Form and Content

(Masterpieces of Women's Literature)

Mrs. Caliban, a short and deceptively simple novel about an ordinary American housewife, becomes more and more disturbing as it progresses. For one thing, the novel’s plot becomes increasingly farfetched. Dorothy not only has a love affair with Larry, an escaped sea-monster, but because of that love affair she is indirectly responsible as well for the deaths of several people whose lives are intimately connected to hers—including her husband. These plot complications neatly combine the grotesque elements of a sensational tabloid headline—something like “California Housewife Takes Alien Lover”—with the melodramatic coincidences of a soap opera. Even more disturbing, however, is the fact that these complications merely emphasize, by contrast, the emptiness and banality of Dorothy’s everyday life.

The novel begins on a typical morning. As Fred leaves for work, Dorothy fetches his newspaper, reminds him to take his umbrella, and sees him safely out the door—but she does not kiss him goodbye, because she has not done so in years. While Dorothy does the breakfast dishes, she listens to the radio, hearing a news bulletin about a sea-monster that has escaped from the Oceanographic Research Institute. Later, she shops at the supermarket, where she finds her friend Estelle doing the same thing. That night, while Dorothy prepares dinner, the sea-monster appears in her kitchen.

Dorothy makes friends with Larry, feeds him, and hides him in the guest room; the next morning,...

(The entire section is 618 words.)

Mrs. Caliban Context

(Masterpieces of Women's Literature)

Mrs. Caliban, which originally sold only five hundred copies in the United States, had little impact at the time of its initial publication. In 1986, however—only four years later—the British Book Marketing Council named Mrs. Caliban one of the twenty greatest American novels published since the end of World War II. On both sides of the Atlantic, readers began to peruse Ingalls’ novel; and American critics, in particular, began to publish scholarly essays on its meaning. Mrs. Caliban has not yet been discussed adequately, however, in the context of either contemporary feminist theory or the history of women’s literature.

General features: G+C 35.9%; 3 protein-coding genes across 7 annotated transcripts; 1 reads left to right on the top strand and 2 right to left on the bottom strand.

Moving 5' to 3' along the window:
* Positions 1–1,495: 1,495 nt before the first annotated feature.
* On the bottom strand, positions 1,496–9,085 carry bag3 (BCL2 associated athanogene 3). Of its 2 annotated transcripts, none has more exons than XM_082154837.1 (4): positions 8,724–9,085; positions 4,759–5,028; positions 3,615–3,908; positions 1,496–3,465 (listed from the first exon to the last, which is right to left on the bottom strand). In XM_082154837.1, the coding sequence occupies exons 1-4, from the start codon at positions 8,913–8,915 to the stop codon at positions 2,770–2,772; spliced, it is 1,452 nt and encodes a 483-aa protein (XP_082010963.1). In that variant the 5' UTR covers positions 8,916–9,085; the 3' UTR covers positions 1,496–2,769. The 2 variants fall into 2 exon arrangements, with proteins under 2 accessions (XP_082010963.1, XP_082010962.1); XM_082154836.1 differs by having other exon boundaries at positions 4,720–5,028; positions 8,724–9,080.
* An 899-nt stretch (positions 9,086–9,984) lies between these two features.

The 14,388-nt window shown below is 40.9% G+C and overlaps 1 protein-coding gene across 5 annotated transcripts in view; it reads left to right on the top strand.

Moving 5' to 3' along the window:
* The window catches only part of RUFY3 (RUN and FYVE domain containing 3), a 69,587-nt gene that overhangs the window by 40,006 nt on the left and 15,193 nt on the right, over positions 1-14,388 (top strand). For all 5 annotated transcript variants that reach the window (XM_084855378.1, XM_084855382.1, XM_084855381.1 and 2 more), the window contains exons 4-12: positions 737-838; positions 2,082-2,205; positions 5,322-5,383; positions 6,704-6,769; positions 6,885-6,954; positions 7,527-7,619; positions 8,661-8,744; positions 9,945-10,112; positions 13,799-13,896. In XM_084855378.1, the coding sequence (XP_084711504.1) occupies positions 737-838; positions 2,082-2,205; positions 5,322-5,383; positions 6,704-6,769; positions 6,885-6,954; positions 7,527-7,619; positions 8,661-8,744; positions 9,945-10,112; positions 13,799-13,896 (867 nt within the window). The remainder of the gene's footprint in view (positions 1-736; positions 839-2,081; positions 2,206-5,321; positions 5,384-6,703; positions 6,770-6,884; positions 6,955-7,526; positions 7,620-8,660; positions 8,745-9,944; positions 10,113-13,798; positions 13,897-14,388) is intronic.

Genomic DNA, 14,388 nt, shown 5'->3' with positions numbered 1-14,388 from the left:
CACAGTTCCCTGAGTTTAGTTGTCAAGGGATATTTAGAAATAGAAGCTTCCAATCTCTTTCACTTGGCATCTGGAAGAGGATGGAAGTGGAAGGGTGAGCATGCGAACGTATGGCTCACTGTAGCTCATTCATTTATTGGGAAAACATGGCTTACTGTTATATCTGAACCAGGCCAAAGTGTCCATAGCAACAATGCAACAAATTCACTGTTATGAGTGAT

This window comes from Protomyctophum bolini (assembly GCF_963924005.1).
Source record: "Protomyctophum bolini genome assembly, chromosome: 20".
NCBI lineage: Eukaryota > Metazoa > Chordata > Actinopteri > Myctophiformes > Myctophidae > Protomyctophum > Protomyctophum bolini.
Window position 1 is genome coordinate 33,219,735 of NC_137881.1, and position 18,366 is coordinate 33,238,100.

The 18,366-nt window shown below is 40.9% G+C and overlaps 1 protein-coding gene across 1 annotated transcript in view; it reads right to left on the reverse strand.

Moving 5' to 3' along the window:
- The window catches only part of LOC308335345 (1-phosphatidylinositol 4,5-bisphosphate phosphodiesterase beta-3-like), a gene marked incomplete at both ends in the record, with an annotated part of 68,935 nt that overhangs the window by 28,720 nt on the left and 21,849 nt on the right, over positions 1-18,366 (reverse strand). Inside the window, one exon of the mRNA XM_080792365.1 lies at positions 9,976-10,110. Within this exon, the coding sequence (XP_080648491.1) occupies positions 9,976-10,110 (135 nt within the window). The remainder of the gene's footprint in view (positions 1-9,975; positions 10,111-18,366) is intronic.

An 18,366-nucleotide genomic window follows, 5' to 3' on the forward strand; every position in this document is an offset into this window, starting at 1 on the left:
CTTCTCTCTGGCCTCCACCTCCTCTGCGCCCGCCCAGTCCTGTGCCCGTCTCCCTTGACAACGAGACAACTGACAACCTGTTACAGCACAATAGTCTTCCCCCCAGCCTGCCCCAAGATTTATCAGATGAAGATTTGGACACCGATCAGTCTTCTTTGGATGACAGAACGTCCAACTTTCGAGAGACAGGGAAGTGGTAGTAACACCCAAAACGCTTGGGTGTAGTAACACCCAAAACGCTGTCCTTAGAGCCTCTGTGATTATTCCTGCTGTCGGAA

This is unfortunate, because Ingalls’ novel addresses many important women’s issues: the problems that women face in a traditional marriage in patriarchal society, the thankless nature of “women’s work” in such a marriage, the plight of a childless woman in a society that values her more for her reproductive capacity than for anything else, the repression of women’s anger, and the nature of women’s sexuality. What is even more interesting is that while Ingalls addresses such issues, she does not do so directly—either polemically or allegorically—but only through gentle, suggestive, and psychologically resonant fantasy.

This indirectness makes Mrs. Caliban quite different even from those other fictions by female authors that it most resembles. Ingalls’ novel—with...

(The entire section is 434 words.)

Mrs. Caliban Bibliography

(Critical Guide to British Fiction)

Beatty, Jack. “Discovery of the Month.” Atlantic 257 (April, 1986): 16-18. An enthusiastic review essay that traces the novel’s publishing history and its belated discovery by American readers.

Cowart, David. “Fantasy and Reality in Mrs. Caliban.” Critique 30, no. 2 (Winter, 1989): 77-83. This uneven but useful essay draws connections between Mrs. Caliban and movies, soap operas, and a host of other texts, including F. Scott Fitzgerald’s The Great Gatsby (1929), John Fowles’s The Collector (1963), Thomas Pynchon’s The Crying of Lot 49 (1966), and Shakespeare’s The Tempest. Cowart also argues persuasively that Larry is not real but is instead a psychological projection that reveals the extent of Dorothy’s desperation.

McCall, William W. “A Note on Mrs. Caliban.” Notes on Contemporary Literature 18, no. 3 (May, 1988): 4-6. In this brief but cogent note, McCall argues that imagining Larry is Dorothy’s initial misguided response to her fraudulent society; after Larry’s disappearance, however, she develops an inner strength.

Upton, Lee. “Mourning Monsters: Deception and Transformation in Rachel Ingalls’s Fiction.” Critique 33, no. 1 (Fall, 1991): 53-61. Upton’s essay compares Mrs. Caliban to Ingalls’ subsequent novel, Binstead’s Safari (1983). Upton argues that these novels—both about women who become obsessed with male fantasy figures—illustrate the dangers of isolation, secrecy, and deception. According to Upton’s reading of Mrs. Caliban, then, Dorothy becomes a moral monster at the novel’s end.